Wonderful writing yet again. You know the power of words. Are you a professional writer? If not you should be.

Relatively Retiring said...

Anon, thank you for your interest and kind comment. I am relatively retired from just about everything these days.

les said...

Ha! Wonderful, RR. I just finished writing my own thoughts on starting the new year and yours here strikes me as very wise.

BTW, Middlesex is one of my all-time favorite books - such wonderful writing. Enjoy!

J. said...

I haven't fallen into a fountain since 1974 when I almost wore a long, silver, backless, topless, sideless dress and walked 5 miles home carrying my silver shoes in one hand and my skirt in the other, dripping...
I am SO glad I am no longer young!

Happy New Year to you

Relatively Retiring said...

Les; many thanks and a very obscure new year to you. Your photographs make me long for snow - and sunshine! Isn't Middlesex enjoyable?

Julie: ahhhh - those were the days! Amazing how we never felt the cold, nor died of hypothermia on the way home!
I'd love to read your blogs. Please will you invite me?

peregrina said...

I've been wondering whether to post a comment or not. I haven't been in the mood for enjoying blogs. However, this post contains an idea pertinent to my thoughts at the moment: the fact that we live without knowing what lies ahead.

We blithely say, "Happy New Year," but for some people it isn't. For me, and some other people I know, this New Year has been very sombre. By the end of its first week, my husband and I between us will have been to five funerals for six people. Four had lived long, fulfilled lives and were former colleagues, or parents of friends, but reaching the end of a long life doesn't lessen the sorrow for family and friends. The other two were members of a group I belong to, a husband and wife married for less than a year who were killed in a shocking road accident that left a third person dead and a fourth still critically ill in hospital.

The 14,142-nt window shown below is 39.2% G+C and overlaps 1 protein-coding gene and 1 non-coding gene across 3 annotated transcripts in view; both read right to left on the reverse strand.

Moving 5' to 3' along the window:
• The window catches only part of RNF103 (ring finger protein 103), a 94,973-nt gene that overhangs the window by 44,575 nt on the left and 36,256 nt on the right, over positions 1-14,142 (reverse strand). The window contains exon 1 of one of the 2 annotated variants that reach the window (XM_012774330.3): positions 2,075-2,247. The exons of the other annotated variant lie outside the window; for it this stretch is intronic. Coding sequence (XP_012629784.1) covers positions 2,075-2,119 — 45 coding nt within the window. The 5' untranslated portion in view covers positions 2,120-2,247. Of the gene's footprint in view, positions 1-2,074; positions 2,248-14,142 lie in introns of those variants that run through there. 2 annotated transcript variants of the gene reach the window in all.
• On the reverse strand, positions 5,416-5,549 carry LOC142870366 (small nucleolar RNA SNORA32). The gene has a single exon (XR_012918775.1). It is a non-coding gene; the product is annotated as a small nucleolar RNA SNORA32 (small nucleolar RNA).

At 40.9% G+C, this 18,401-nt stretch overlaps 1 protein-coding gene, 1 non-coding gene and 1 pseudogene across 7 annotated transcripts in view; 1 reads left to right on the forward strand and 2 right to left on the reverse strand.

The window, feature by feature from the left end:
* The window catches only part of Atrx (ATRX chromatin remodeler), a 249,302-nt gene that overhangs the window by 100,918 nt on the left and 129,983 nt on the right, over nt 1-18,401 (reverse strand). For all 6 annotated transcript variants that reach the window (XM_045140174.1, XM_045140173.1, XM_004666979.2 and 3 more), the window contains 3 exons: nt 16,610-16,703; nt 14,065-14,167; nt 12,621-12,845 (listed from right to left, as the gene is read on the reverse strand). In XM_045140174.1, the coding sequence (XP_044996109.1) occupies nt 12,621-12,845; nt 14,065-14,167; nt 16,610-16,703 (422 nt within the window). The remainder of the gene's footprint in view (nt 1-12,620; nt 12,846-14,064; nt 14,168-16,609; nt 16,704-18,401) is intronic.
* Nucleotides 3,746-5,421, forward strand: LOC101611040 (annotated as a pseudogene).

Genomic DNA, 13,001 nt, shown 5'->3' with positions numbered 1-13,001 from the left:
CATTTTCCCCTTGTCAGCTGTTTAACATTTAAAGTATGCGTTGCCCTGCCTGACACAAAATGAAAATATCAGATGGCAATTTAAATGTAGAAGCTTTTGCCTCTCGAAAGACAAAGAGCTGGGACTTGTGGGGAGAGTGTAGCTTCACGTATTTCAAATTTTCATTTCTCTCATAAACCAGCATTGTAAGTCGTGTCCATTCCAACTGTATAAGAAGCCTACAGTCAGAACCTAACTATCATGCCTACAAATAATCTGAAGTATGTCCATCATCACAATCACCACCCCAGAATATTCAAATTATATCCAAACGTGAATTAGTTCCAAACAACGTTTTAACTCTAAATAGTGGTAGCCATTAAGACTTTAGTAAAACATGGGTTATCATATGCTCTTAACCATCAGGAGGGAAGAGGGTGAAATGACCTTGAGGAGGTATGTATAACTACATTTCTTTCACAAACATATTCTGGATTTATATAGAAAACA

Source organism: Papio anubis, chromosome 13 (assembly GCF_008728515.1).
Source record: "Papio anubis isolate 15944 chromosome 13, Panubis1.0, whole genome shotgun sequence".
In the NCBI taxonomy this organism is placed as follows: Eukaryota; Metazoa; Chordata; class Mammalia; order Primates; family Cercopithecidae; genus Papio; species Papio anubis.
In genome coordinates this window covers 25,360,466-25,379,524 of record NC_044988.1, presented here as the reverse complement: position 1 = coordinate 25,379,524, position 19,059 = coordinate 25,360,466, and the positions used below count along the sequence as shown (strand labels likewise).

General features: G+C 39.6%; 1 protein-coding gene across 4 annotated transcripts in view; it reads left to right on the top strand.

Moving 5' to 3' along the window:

What, I ask myself, if we could only have the ability to foresee the dire consequences of certain decisions that we are about to make? (In a way, I suppose we can, by using our imaginations. But then, if we imagined all the things that could potentially go wrong, we'd never get out of bed - and even that could eventually have an unfortunate outcome.) But we do things that we have done many times with nothing untoward happening until, disastrously for some, that split second occurs when certain circumstances coincide in a way they never have before.

You are right, R.R. We need to live with promise and hope. Without it our lives would be crippled. But, irrationally, I still can't help wishing that those who had a merry Christmas but died prematurely before they could have a happy New Year could have had some foresight of what lay ahead, thus enabling them to avert catastrophe.

mm said...

A beautiful and wise post, dear RR. Happy New Year, full of unknown and unexpected possibilities.

Relatively Retiring said...

Peregrina: I am so very sorry to hear what sort of New Year you are experiencing. I will be in touch.

mm, thank you. I'll be in touch.

kat said...

Love the post, as always, and I wish you a wonderful, upcoming year, full of happiness and joyful surprises.

~Kat

Relatively Retiring said...

Thank you, Kat - and I wish you all the same good things.